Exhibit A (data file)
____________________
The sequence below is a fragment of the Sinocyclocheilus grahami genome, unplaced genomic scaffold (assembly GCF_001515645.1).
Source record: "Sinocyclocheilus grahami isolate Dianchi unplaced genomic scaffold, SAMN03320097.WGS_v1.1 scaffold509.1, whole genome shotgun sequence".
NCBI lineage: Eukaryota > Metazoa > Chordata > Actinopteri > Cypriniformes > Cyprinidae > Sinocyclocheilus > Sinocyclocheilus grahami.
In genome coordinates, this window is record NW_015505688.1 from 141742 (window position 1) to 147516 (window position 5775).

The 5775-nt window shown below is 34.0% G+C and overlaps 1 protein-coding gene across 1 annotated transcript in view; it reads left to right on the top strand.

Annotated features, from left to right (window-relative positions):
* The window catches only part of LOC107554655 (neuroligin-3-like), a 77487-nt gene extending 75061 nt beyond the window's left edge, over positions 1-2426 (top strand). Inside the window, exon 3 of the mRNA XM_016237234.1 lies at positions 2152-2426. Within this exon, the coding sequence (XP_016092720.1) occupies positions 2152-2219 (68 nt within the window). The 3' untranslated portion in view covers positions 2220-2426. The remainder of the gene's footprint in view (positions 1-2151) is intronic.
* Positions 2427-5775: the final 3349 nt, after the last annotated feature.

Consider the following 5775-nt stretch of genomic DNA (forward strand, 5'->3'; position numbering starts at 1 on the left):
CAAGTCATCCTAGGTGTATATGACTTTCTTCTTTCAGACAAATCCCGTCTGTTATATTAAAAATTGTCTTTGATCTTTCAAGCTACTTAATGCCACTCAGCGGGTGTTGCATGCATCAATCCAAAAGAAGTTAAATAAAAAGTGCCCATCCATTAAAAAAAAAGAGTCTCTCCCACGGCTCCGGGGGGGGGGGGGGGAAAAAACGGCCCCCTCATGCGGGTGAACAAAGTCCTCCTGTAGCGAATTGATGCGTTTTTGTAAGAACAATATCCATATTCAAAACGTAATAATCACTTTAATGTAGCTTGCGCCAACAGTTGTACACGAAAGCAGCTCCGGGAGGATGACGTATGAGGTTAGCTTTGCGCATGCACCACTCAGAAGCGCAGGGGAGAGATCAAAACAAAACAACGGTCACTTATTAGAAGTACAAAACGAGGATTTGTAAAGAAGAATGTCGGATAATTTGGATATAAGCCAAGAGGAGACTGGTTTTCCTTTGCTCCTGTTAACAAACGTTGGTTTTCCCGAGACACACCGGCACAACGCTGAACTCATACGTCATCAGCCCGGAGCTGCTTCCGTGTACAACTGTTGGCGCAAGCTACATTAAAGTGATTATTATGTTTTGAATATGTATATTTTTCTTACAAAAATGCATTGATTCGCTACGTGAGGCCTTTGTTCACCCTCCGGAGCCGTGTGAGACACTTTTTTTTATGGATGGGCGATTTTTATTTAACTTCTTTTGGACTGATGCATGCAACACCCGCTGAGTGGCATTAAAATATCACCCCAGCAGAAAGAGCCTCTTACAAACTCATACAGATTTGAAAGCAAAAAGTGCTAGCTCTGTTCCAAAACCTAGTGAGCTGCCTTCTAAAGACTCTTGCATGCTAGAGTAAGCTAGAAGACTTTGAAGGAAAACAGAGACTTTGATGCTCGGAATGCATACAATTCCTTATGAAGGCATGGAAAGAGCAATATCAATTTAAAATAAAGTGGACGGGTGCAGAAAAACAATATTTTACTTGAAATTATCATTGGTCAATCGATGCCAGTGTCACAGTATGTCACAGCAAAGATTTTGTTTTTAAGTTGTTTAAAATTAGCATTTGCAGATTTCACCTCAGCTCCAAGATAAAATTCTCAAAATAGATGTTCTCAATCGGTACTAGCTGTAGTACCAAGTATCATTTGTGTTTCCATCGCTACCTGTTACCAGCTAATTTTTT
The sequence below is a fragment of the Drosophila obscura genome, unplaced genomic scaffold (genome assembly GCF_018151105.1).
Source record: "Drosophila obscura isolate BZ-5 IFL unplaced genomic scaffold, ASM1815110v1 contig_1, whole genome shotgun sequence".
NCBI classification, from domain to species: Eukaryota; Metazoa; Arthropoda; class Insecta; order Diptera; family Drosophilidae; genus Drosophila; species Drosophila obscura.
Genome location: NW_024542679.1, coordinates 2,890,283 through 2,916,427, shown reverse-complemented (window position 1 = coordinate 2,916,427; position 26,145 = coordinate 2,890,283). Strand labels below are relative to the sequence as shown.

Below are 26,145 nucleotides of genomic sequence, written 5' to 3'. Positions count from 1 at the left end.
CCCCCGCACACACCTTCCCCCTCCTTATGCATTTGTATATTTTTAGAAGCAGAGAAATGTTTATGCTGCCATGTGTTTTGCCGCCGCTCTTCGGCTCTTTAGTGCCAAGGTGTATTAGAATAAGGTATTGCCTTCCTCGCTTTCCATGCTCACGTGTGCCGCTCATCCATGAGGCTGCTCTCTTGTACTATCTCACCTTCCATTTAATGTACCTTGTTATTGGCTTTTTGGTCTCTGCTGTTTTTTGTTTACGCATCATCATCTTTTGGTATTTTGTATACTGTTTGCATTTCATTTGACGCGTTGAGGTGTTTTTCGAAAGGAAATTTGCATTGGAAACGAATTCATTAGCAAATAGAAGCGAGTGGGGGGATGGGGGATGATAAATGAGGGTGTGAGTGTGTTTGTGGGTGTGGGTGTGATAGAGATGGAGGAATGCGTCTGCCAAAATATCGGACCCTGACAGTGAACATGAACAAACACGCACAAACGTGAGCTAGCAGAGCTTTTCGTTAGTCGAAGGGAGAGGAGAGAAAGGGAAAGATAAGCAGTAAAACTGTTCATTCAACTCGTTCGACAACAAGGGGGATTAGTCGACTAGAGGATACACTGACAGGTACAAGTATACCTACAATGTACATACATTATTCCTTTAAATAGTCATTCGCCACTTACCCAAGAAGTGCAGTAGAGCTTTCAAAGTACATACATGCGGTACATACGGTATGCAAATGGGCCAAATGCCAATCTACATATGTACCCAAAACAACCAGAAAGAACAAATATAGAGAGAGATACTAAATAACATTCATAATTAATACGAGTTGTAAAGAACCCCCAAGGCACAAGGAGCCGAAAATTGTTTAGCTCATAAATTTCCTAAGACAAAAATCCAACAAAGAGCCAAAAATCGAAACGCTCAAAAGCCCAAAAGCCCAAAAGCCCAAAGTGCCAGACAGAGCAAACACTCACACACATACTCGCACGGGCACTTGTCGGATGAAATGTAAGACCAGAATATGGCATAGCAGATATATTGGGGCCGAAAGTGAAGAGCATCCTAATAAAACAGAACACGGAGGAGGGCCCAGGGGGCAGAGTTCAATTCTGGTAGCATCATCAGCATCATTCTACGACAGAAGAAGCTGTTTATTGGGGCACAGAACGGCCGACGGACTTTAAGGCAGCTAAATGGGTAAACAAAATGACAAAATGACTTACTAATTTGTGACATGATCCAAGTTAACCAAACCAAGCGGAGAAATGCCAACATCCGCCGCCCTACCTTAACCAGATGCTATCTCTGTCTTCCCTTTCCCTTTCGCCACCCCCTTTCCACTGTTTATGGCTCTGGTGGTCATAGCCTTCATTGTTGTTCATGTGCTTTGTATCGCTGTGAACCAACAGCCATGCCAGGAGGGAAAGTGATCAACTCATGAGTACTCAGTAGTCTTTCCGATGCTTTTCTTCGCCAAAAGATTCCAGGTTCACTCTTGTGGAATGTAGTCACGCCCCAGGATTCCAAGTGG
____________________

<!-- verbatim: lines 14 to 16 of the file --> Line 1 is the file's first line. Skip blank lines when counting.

Genome location: NW_024542679.1, coordinates 2,890,283 through 2,916,427, shown reverse-complemented (window position 1 = coordinate 2,916,427; position 26,145 = coordinate 2,890,283). Strand labels below are relative to the sequence as shown.

Below are 26,145 nucleotides of genomic sequence, written 5' to 3'. Positions count from 1 at the left end.
CCCCCGCACACACCTTCCCCCTCCTTATGCATTTGTATATTTTTAGAAGCAGAGAAATGTTTATGCTGCCATGTGTTTTGCCGCCGCTCTTCGGCTCTTTAGTGCCAAGGTGTATTAGAATAAGGTATTGCCTTCCTCGCTTTCCATGCTCACGTGTGCCGCTCATCCATGAGGCTGCTCTCTTGTACTATCTCACCTTCCATTTAATGTACCTTGTTATTGGCTTTTTGGTCTCTGCTGTTTTTTGTTTACGCATCATCATCTTTTGGTATTTTGTATACTGTTTGCATTTCATTTGACGCGTTGAGGTGTTTTTCGAAAGGAAATTTGCATTGGAAACGAATTCATTAGCAAATAGAAGCGAGTGGGGGGATGGGGGATGATAAATGAGGGTGTGAGTGTGTTTGTGGGTGTGGGTGTGATAGAGATGGAGGAATGCGTCTGCCAAAATATCGGACCCTGACAGTGAACATGAACAAACACGCACAAACGTGAGCTAGCAGAGCTTTTCGTTAGTCGAAGGGAGAGGAGAGAAAGGGAAAGATAAGCAGTAAAACTGTTCATTCAACTCGTTCGACAACAAGGGGGATTAGTCGACTAGAGGATACACTGACAGGTACAAGTATACCTACAATGTACATACATTATTCCTTTAAATAGTCATTCGCCACTTACCCAAGAAGTGCAGTAGAGCTTTCAAAGTACATACATGCGGTACATACGGTATGCAAATGGGCCAAATGCCAATCTACATATGTACCCAAAACAACCAGAAAGAACAAATATAGAGAGAGATACTAAATAACATTCATAATTAATACGAGTTGTAAAGAACCCCCAAGGCACAAGGAGCCGAAAATTGTTTAGCTCATAAATTTCCTAAGACAAAAATCCAACAAAGAGCCAAAAATCGAAACGCTCAAAAGCCCAAAAGCCCAAAAGCCCAAAGTGCCAGACAGAGCAAACACTCACACACATACTCGCACGGGCACTTGTCGGATGAAATGTAAGACCAGAATATGGCATAGCAGATATATTGGGGCCGAAAGTGAAGAGCATCCTAATAAAACAGAACACGGAGGAGGGCCCAGGGGGCAGAGTTCAATTCTGGTAGCATCATCAGCATCATTCTACGACAGAAGAAGCTGTTTATTGGGGCACAGAACGGCCGACGGACTTTAAGGCAGCTAAATGGGTAAACAAAATGACAAAATGACTTACTAATTTGTGACATGATCCAAGTTAACCAAACCAAGCGGAGAAATGCCAACATCCGCCGCCCTACCTTAACCAGATGCTATCTCTGTCTTCCCTTTCCCTTTCGCCACCCCCTTTCCACTGTTTATGGCTCTGGTGGTCATAGCCTTCATTGTTGTTCATGTGCTTTGTATCGCTGTGAACCAACAGCCATGCCAGGAGGGAAAGTGATCAACTCATGAGTACTCAGTAGTCTTTCCGATGCTTTTCTTCGCCAAAAGATTCCAGGTTCACTCTTGTGGAATGTAGTCACGCCCCAGGATTCCAAGTGG